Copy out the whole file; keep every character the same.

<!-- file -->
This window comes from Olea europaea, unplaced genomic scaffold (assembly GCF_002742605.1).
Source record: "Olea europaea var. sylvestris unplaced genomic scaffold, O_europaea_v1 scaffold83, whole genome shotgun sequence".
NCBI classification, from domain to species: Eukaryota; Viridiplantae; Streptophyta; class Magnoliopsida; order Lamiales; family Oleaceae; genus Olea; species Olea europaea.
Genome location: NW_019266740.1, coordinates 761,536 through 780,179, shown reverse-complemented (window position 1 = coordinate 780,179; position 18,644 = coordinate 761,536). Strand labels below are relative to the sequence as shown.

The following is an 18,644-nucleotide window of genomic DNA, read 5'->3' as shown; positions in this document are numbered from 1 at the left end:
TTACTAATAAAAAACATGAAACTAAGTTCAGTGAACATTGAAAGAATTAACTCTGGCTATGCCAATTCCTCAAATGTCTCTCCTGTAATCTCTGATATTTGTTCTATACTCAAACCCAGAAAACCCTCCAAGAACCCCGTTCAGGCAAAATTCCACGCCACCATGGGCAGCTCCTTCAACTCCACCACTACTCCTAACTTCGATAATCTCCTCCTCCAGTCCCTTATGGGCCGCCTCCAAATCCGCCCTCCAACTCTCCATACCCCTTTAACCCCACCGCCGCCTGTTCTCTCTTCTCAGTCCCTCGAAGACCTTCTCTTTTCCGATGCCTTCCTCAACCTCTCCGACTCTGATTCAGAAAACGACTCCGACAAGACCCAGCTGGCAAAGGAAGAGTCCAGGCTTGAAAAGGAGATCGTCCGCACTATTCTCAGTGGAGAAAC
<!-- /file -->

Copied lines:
This window comes from Olea europaea, unplaced genomic scaffold (assembly GCF_002742605.1).
Source record: "Olea europaea var. sylvestris unplaced genomic scaffold, O_europaea_v1 scaffold83, whole genome shotgun sequence".
NCBI classification, from domain to species: Eukaryota; Viridiplantae; Streptophyta; class Magnoliopsida; order Lamiales; family Oleaceae; genus Olea; species Olea europaea.
Genome location: NW_019266740.1, coordinates 761,536 through 780,179, shown reverse-complemented (window position 1 = coordinate 780,179; position 18,644 = coordinate 761,536). Strand labels below are relative to the sequence as shown.

The following is an 18,644-nucleotide window of genomic DNA, read 5'->3' as shown; positions in this document are numbered from 1 at the left end:
TTACTAATAAAAAACATGAAACTAAGTTCAGTGAACATTGAAAGAATTAACTCTGGCTATGCCAATTCCTCAAATGTCTCTCCTGTAATCTCTGATATTTGTTCTATACTCAAACCCAGAAAACCCTCCAAGAACCCCGTTCAGGCAAAATTCCACGCCACCATGGGCAGCTCCTTCAACTCCACCACTACTCCTAACTTCGATAATCTCCTCCTCCAGTCCCTTATGGGCCGCCTCCAAATCCGCCCTCCAACTCTCCATACCCCTTTAACCCCACCGCCGCCTGTTCTCTCTTCTCAGTCCCTCGAAGACCTTCTCTTTTCCGATGCCTTCCTCAACCTCTCCGACTCTGATTCAGAAAACGACTCCGACAAGACCCAGCTGGCAAAGGAAGAGTCCAGGCTTGAAAAGGAGATCGTCCGCACTATTCTCAGTGGAGAAAC